Classical Music Review: Gergiev Comes to Town

By Caldwell Titcomb

Conductor Valery Gergiev’s podium demeanor is rather bizarre, but his musicianship is first-class.

Valery Gergiev is one of the busiest musicians in the world. Among other assignments the 55-year-old conductor has headed the Mariinsky Theatre (formerly the Kirov Opera) for two decades, is principal guest conductor of the Metropolitan Opera in New York, and five years ago became the principal conductor of the London Symphony Orchestra (LSO). It was in the last capacity that he came to Boston for a Symphony Hall concert on March 25. The LSO, which was founded in 1904, had not played here for a quarter century, so its visit stirred uncommon interest.

Gergiev’s program consisted of two major works from the standard repertory: Beethoven’s Piano Concerto No. 5 in E-flat and Prokofieff’s Symphony No. 5 in B-flat. Nobody knows who bestowed the nickname “Emperor” on the concerto, but it is a handy moniker for a big and important piece.

Instead of having a long purely orchestral introduction, the concerto (written in 1809) has the piano jump right in with flashy arpeggios to kick off the longest movement Beethoven had ever written. The composer also wrote out the cadenzas in the outer movements rather than leave them for the soloist to provide.

Gergiev brought along as his soloist a 31-year-old Russian compatriot, Alexei Volodin, who started the piano at nine and in 2003 was the first-prize winner in the Geza Anda Competition. Since then he has concertized widely around the world. He gave us a secure “Emperor” that contained all the notes. But the first movement needed more grandeur. The slow movement at least showed that he could play trills evenly, and the rondo finale would have profited from more bounce. It was a respectable performance, but far from what we used to get from Rudolf Serkin and Leon Fleisher.

I had never seen Gergiev conduct before, and his podium demeanor is rather bizarre. He does not use a baton, nor does he begin a measure with the usual vertical downbeat. Most of his arm movements are horizontal, with fluttering hands that often suggest the flapping of fishtails. He gives an occasional nod of the head, and sometimes rolls forward on the balls of his feet. I should think the players would find it hard to follow him, particularly in modern works with shifting meters; but apparently the orchestras he conducts are by now used to his idiosyncrasies.

Most of the audience anticipation fell on the Prokofieff that followed intermission. For decades I vacillated over whether he was superior or inferior to his compatriot Shostakovich. I now concede that both were formidable composers, but give the palm to Prokofieff. Shostakovich wrote fiftteen symphonies, while Prokofieff wrote seven. The greatest in each set is the Fifth.

By the way, most people spell the composer’s name Prokofiev. But when writing his name in the Roman alphabet, he always spelled it with a double-F rather than a single V. And his publisher, Boosey & Hawkes, steadfastly continues to follow his lead. That’s good enough for me, so Prokofieff it is.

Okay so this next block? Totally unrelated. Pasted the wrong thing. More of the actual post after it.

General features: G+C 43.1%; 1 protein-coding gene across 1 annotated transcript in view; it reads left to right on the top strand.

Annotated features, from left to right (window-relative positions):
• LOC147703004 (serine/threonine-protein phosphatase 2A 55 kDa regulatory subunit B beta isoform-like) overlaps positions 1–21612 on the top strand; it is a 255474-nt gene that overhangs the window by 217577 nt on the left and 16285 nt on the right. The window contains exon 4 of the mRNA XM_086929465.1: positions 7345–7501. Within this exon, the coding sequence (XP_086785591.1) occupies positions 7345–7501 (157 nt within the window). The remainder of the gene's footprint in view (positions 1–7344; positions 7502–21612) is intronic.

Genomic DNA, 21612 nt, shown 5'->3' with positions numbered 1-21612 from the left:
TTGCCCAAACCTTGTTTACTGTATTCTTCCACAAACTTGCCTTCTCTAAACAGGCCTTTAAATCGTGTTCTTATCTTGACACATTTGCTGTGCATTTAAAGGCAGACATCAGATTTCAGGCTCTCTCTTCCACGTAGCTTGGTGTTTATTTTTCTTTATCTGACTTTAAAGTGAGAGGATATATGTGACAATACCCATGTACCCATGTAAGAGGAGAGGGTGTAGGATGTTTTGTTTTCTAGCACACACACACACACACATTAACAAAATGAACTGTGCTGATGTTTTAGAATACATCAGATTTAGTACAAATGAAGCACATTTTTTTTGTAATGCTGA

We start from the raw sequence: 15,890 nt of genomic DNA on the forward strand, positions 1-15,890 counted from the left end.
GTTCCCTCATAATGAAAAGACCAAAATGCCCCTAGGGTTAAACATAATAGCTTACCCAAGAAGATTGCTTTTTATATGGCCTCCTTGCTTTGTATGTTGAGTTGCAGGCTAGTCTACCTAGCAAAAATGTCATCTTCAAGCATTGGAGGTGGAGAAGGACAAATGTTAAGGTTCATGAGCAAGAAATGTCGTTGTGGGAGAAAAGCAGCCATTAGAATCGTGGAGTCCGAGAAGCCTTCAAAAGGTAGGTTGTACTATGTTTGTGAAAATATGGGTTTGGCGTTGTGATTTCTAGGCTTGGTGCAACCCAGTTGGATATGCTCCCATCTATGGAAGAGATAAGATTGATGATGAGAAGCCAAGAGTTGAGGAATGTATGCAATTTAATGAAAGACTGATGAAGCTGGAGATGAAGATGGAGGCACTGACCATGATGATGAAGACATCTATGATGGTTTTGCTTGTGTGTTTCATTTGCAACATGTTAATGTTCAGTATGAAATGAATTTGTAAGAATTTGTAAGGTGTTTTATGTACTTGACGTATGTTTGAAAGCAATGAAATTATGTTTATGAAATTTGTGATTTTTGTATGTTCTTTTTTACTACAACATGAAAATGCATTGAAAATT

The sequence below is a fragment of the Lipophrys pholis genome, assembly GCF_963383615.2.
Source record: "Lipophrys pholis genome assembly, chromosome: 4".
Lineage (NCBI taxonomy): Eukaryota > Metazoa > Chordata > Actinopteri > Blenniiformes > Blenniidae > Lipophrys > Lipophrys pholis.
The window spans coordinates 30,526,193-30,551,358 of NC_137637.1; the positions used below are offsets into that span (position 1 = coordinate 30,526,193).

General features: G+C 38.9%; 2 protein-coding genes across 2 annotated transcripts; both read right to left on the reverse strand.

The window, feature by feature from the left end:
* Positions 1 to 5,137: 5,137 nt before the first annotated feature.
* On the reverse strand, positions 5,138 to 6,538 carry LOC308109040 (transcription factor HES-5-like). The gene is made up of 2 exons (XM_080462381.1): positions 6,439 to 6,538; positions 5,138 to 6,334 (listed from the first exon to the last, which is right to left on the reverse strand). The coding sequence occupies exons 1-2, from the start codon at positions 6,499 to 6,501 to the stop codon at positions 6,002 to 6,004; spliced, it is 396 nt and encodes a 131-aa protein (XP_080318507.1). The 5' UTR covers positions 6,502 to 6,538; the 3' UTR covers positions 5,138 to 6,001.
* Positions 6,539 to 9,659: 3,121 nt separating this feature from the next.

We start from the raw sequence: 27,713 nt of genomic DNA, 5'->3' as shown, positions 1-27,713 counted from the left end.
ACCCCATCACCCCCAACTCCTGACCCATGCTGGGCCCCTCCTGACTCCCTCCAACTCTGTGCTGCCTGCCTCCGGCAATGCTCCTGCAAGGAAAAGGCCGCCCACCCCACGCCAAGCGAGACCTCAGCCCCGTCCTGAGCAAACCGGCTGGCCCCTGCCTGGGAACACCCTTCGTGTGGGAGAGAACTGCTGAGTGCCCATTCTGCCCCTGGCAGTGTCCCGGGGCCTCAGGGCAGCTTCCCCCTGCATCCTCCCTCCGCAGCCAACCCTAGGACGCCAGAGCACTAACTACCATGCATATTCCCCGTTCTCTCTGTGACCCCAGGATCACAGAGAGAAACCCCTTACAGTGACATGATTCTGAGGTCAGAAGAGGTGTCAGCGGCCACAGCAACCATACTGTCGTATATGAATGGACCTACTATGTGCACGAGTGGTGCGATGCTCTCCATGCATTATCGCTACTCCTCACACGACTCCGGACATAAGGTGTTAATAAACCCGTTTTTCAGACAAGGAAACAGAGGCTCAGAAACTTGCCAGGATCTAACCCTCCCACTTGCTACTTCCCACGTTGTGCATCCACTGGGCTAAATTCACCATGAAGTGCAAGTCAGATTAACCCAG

As it happens, the Fifth Symphony has several unusual connections to Boston. During World War II, Serge Koussevitzky, conductor of the Boston Symphony, arranged to have music paper sent to Russia for its composers. It was he who gave the first American performances of this work, and he was gratified to discover that the score was written on paper shipped from Boylston Street. Koussevitzky first led the work in November of 1945, and the live performance of Nov. 17 in Symphony Hall was recorded and later released on a CD. In February of 1946 the same forces made a formal recording, which has also been issued on CD. Both renditions are stunning. Finally, it should be pointed out that the autograph score of the work is housed in the Boston Public Library.

The reading that Gergiev and the LSO offered was slightly more spacious than Koussevitzky’s, running about five minutes longer. It was a marvelous experience all the way. The opening sonata-form movement is, unusually, marked Andante, and provides a good deal of suavity. The ensuing scherzo is prevailingly motoric. And the slow movement reaches a wonderfully intense climax. The finale looks back at the first movement’s opening theme, but proceeds to a frisky mood and a glorious ending. This was a first-class performance.

Gergiev has especially championed Russian composers, and has stated that Prokofieff is his favorite composer. He has recorded an enormous amount of Prokofieff’s operatic output and, with the LSO, all seven of his symphonies. On his current tour, he is programming all seven – and Bostonians were lucky to hear the Fifth in Symphony Hall once again. As an encore Gergiev led his charges in the March from Prokofieff’s opera “The Love of Three Oranges.”

Some footnotes. Unlike Continental orchestras, the LSO has a hefty female contingent – about 29 or 30, by my count. The four horns and tuba were all so polished that their gleaming was almost blinding; I have never seen such shining instruments. The players were not placed on risers, but all flat on the floor, with the first and second violins split on Gergiev’s left and right.

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